One interesting thing I saw while going through the National Museum’s Rice exhibit is its take on the “kaingin”. According to the exhibit, the kaingin was not the harmful practice that it actually was but only became so because of the demands of “the land hungry and increasingly globalized commerce”. That comment was interesting to say the least.
Never mind the fact that the Philippine population increased because of better diets, better access to better medicines, better medical attention, better access to better communications (in case of emergencies). All of which, mind you, was the result of globalization and increased trade. If ever kaingin became phased out as an agricultural method it was simply because it inefficiently dealt with the demands of a growing society and of change. And change - like death and taxes - is a constant and certain thing in life. You can’t blame globalization for that.
Changes demand innovation and creativity, which then breeds more changes, and so on. Changes in life patterns, culture, politics, science, philosophy, and even religion, are inevitable. Globalization doesn’t necessarily create those changes. It just makes the products of change a whole lot more accessible to a whole lot more people.
Indeed, by the exhibit’s logic, people should use horse drawn carriages and not cars (a foreign invention). Or people should start making their own clothes by needle and thread, instead of buying them from malls. Or write using pens instead of tapping away at computers. And write by candlelight (ala Rizal) and not through fluorescent. But the problem is that even such old fashioned alternatives are all products, one way or another, of globalization.
Ironically, with the Philippines being a mix of Christian or Muslim faiths, of a Republican government, of English speech, of Asian, American, and Spanish cuisines, of fiestas, of rock and pop, of a people of mixed descents, of Hollywood and basketball, globalization should be the last thing it should be bashing. Notably, the last two significant events whereby Filipinos were riveted as one were the death of a Polish pope in Rome and of a Filipino boxing in the US.
But doesn’t globalization lead to a destruction of cultures, leading to that dreaded Western “homogeny”? Doesn’t globalization lead to everything becoming Americanized? The answer to this question is that globalization doesn’t come about because of the dictates of any sole or singular power. The power of globalization is that it provides people with choice. Nobody has ever forced you, at the point of a gun, to eat hamburgers and french fries. Nobody forced you to buy rubber shoes and then forced you to play basketball or football with it. Nobody forced you to watch the latest Hollywood movie or buy the latest rap offering. Nobody is forcing you to buy the latest designer jeans or that affordable but cool wristwatch, or listen to an i-pod. Or buy the latest book on the adventures of Shopaholic or of Frodo.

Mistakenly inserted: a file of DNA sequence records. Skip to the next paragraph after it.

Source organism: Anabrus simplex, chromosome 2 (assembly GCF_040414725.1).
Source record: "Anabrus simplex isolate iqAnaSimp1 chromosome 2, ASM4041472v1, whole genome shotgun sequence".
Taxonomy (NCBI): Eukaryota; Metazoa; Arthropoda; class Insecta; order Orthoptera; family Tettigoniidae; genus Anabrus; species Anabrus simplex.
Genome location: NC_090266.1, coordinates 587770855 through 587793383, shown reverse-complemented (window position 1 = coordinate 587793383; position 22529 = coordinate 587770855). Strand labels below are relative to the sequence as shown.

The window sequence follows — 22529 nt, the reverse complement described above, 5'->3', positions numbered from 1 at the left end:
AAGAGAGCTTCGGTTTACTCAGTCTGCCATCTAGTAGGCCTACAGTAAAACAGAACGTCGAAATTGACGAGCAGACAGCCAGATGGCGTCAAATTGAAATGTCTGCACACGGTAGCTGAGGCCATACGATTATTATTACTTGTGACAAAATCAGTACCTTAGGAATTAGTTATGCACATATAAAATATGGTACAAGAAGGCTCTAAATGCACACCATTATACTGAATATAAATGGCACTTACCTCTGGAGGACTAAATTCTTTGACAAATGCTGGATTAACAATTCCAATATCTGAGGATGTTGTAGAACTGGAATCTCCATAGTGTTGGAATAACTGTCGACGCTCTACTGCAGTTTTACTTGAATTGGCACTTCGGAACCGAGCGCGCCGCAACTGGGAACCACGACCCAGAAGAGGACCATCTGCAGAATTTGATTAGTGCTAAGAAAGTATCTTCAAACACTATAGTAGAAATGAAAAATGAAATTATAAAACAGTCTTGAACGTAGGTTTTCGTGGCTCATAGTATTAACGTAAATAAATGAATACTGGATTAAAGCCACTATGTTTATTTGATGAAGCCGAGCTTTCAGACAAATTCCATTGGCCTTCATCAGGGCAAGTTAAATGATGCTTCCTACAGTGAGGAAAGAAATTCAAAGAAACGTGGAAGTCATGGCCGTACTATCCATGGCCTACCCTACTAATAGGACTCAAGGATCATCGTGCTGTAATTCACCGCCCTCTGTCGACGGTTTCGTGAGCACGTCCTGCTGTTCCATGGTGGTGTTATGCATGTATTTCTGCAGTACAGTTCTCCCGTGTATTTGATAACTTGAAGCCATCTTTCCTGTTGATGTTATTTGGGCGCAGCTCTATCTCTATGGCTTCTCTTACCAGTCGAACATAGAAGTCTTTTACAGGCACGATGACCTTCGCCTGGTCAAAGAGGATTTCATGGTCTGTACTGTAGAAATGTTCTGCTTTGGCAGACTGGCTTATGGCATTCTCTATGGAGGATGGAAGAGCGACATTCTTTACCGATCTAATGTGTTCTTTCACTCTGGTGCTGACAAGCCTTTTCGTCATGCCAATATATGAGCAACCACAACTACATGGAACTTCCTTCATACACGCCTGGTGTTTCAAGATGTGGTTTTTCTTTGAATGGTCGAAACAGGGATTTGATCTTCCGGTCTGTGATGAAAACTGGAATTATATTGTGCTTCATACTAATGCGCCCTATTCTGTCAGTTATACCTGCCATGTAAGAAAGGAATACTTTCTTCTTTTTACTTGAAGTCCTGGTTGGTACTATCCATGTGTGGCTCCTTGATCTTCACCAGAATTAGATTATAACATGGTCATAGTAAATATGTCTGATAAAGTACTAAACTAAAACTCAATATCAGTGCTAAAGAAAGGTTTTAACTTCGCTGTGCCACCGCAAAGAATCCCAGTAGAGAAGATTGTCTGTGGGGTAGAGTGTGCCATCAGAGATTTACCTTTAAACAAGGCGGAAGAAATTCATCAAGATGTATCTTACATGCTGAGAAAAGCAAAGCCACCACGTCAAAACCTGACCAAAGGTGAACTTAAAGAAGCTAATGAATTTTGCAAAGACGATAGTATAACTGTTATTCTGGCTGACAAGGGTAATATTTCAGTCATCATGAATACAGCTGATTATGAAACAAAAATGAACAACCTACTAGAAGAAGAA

Globalization is about choice. The world is not being Americanized or Westernized. We are free to choose. To eat curry or dinuguan. To watch Christopher de Leon or Ziyi Zhang. To drink softdrinks or gulaman. To listen to Parokya or U2. To watch Stairway to Heaven or Bubble Gang. Whatever the merits of your choice or the level of quality from which you can choose from, the point is you have a choice.
And the great thing about it is that this choice is not limited to the elite of our society. Thus, the poorer members of our country can now - compared to what was before - have their pick of cellphones, clothes, magazines, food, cd’s, books, the internet and other sources of learning. Ever since the Philippines opened its economy up, a lot of benefits normally reserved for the rich are now enjoyed by the poor. No doubt inequalities still exist and we should work harder to change that (and note, as stated in our last article, how freer trade helps the poor). The point is, far from the threat it is made out to be, globalization is about choice. It is about freedom. If you want a more egalitarian Philippines, you should be embracing globalization.